• layering clothing
  • hoodie or fleece
  • socks and undergarments (always more than you think)
  • good footwear, at least hiking boots and tennis shoes
  • sandals
  • sunglasses
  • sunscreen
  • bug spray
  • hatchet/axe
  • toilet paper
  • toiletries (toothbrushes, soap, shampoo)
  • cooler
  • storage bags
  • aluminum foil
  • can opener
  • multi-tool
  • French press
  • cooking utensils
  • Dutch oven
  • griddle
  • cooking knives
  • pocket knife
  • matches and lighters
  • cutting board
  • dishes (nesting sets are ideal because they help to conserve precious space)
  • potholders/oven mitts
  • duct tape
  • bottle opener/corkscrew
  • cups
  • beach towels
  • bathing towels
  • laundry line
  • dish soap
  • cleaning products
  • trash bags
  • baby wipes
  • paper towels
  • cooking oil
  • hand sanitizer
  • deck of cards
  • favorite family games
  • fishing gear
  • activity books
  • Bocce ball, Spike ball, Frisbee
  • bikes (if there’s room)
  • screen awning (optional)
  • tablecloth
  • doormat
  • for babies/toddlers: portable play yard, bassinet or crib, bottles, extra hats and blankets, extra pacifiers, car seat, booster seat, sleep sack

Manage your expectations.

At the start of this article, we provided two scenarios: chaotic and frustrating, and sublime and memorable. Your trip will likely have a dose of each, yet most of the time it’ll be pretty routine. Sure, kids can be overexcited and seem to have a lot more energy than normal, or your teenager may be moping around; that’s to be somewhat expected.

First and foremost, you need to manage your own expectations over what this vacation will be like. It’s okay to hope for the best. Forcing it won’t do anybody any good. Provide opportunities for you and your kids to make memories, but don’t be on the constant lookout worrying if you’re “giving” your family memories. You also need to manage your stress level so that your expectations don’t get overblown, or you aren’t “really there” with your kids. RV camping takes time and preparation, and it can feel exhausting the first few times as you learn and develop routines (and lists). When you reach the campsite, however, be present. Soak up the time you have with your kids and your partner. Do activities together that you may not otherwise do, or choose things to do that appeal to some and invite others to experience. Live in the moment as much as you can. That’s where true memories are made.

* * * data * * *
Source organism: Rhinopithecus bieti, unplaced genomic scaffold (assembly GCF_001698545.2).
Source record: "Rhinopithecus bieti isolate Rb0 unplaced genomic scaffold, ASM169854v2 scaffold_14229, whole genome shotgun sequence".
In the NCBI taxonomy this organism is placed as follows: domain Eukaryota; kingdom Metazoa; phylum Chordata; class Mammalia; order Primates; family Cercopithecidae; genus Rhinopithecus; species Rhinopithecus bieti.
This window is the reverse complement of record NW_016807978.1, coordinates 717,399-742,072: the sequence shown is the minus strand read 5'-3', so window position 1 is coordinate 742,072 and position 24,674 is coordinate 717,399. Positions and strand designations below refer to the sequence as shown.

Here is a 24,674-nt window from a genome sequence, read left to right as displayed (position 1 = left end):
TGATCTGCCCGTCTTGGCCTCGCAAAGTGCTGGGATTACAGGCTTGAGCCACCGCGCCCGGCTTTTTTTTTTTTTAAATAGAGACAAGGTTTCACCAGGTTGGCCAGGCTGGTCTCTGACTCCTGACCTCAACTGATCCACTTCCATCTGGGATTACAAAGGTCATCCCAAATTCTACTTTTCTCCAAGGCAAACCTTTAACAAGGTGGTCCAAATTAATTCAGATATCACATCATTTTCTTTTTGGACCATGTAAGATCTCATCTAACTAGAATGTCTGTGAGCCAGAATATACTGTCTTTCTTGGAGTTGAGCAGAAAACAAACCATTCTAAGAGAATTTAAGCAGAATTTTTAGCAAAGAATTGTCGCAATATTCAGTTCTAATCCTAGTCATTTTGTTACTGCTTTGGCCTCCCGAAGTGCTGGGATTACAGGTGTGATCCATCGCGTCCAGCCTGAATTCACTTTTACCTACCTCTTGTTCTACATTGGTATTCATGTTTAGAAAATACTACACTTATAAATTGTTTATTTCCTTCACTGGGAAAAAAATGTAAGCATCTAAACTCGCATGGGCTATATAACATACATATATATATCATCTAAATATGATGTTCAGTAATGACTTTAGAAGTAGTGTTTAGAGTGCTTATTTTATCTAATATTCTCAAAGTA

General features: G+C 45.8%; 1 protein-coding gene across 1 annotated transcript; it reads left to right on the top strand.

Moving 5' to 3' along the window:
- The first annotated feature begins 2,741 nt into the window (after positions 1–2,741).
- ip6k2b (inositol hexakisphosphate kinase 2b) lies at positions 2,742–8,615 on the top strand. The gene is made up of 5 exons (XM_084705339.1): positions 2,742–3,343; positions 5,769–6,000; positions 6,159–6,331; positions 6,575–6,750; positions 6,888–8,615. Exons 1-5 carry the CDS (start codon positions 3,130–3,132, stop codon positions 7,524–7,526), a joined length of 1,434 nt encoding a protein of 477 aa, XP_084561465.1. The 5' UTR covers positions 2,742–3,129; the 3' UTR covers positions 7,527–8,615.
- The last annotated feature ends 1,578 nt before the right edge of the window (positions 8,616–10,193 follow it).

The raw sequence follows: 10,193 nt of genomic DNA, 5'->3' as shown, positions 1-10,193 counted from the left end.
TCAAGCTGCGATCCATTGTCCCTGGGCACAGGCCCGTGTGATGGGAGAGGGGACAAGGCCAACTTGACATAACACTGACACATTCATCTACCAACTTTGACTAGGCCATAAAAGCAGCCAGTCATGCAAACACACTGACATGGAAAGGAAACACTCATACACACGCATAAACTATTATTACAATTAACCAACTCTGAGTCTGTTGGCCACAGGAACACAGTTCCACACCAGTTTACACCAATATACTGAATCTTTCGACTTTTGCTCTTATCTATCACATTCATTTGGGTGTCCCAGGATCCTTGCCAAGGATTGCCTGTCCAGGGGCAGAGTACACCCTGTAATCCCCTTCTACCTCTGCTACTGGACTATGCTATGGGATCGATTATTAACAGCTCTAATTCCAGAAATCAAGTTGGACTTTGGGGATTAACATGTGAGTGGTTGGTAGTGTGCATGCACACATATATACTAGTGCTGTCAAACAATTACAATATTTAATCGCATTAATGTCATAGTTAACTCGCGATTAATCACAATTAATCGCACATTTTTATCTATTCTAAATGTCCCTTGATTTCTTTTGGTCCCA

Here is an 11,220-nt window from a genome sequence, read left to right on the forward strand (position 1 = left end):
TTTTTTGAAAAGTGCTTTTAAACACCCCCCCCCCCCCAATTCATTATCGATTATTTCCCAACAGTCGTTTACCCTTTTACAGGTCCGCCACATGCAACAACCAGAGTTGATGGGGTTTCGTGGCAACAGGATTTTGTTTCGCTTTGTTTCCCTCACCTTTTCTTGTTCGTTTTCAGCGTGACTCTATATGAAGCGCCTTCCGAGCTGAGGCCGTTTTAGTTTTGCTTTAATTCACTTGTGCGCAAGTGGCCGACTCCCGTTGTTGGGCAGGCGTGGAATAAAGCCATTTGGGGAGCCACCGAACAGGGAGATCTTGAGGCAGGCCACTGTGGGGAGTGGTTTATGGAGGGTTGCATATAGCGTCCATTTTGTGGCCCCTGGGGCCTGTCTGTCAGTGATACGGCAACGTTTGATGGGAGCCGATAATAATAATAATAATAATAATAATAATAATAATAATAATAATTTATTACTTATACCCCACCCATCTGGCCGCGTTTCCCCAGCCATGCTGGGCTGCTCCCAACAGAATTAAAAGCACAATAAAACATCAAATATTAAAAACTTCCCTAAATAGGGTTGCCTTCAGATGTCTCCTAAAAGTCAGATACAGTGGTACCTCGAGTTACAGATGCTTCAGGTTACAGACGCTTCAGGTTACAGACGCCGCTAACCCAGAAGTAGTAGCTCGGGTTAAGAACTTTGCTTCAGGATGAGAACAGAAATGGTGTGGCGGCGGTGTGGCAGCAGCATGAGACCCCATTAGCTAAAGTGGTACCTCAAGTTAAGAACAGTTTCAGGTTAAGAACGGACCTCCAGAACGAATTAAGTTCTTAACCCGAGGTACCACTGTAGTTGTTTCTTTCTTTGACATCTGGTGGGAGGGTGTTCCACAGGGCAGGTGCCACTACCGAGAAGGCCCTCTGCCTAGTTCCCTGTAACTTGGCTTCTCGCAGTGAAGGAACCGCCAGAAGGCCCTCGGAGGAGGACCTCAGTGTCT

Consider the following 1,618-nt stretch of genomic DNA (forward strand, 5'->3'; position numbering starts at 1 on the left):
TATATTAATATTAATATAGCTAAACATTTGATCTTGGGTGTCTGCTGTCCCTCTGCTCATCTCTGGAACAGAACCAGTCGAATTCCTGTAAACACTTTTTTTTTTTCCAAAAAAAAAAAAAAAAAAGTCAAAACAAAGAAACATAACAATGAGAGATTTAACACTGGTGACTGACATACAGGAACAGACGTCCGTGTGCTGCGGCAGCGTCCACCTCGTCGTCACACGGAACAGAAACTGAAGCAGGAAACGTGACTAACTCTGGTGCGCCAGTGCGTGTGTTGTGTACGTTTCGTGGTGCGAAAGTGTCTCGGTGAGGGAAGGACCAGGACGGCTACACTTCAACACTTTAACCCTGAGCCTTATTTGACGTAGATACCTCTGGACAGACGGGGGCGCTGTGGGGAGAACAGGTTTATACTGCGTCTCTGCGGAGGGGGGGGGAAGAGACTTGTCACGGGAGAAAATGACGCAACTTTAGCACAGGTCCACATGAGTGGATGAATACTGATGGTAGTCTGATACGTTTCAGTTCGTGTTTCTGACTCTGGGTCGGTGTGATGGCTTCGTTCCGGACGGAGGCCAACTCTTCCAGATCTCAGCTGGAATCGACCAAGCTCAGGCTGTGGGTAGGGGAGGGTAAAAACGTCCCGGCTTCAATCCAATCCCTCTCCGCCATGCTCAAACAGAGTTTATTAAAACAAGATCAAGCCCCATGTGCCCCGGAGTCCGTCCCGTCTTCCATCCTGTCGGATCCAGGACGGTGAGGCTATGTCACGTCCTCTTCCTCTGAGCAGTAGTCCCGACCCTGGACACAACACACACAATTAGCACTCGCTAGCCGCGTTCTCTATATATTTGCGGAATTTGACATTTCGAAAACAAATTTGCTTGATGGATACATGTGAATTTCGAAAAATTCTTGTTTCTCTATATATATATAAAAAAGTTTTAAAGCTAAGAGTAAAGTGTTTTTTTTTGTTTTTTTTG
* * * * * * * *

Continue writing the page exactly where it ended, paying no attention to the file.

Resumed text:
Second, you know your kids and how they will most likely react, what they are capable of helping with, what they like to do. To expect them to be totally different than what they are at home is fantasy. They will be who they have always been. Camping can bring out the best and worst in people, including kids. You need to be realistic up front. Older kids need to know the ground rules, and have jobs for helping out around the campsite.

To expect that everything will go smoothly without taking time or effort to better ensure that it does, simply sets you up for a bumpy trip. You can’t plan for everything, but you can be as prepared as possible so that those unforeseen events don’t cause havoc on your trip. It becomes “one of those things” that happened, not “THE THING” that ruined the vacation.

With a handy list that gets checked more times than Santa’s Christmas naughty-nice list and by managing your expectations, you and your family can get out there, and have a great time!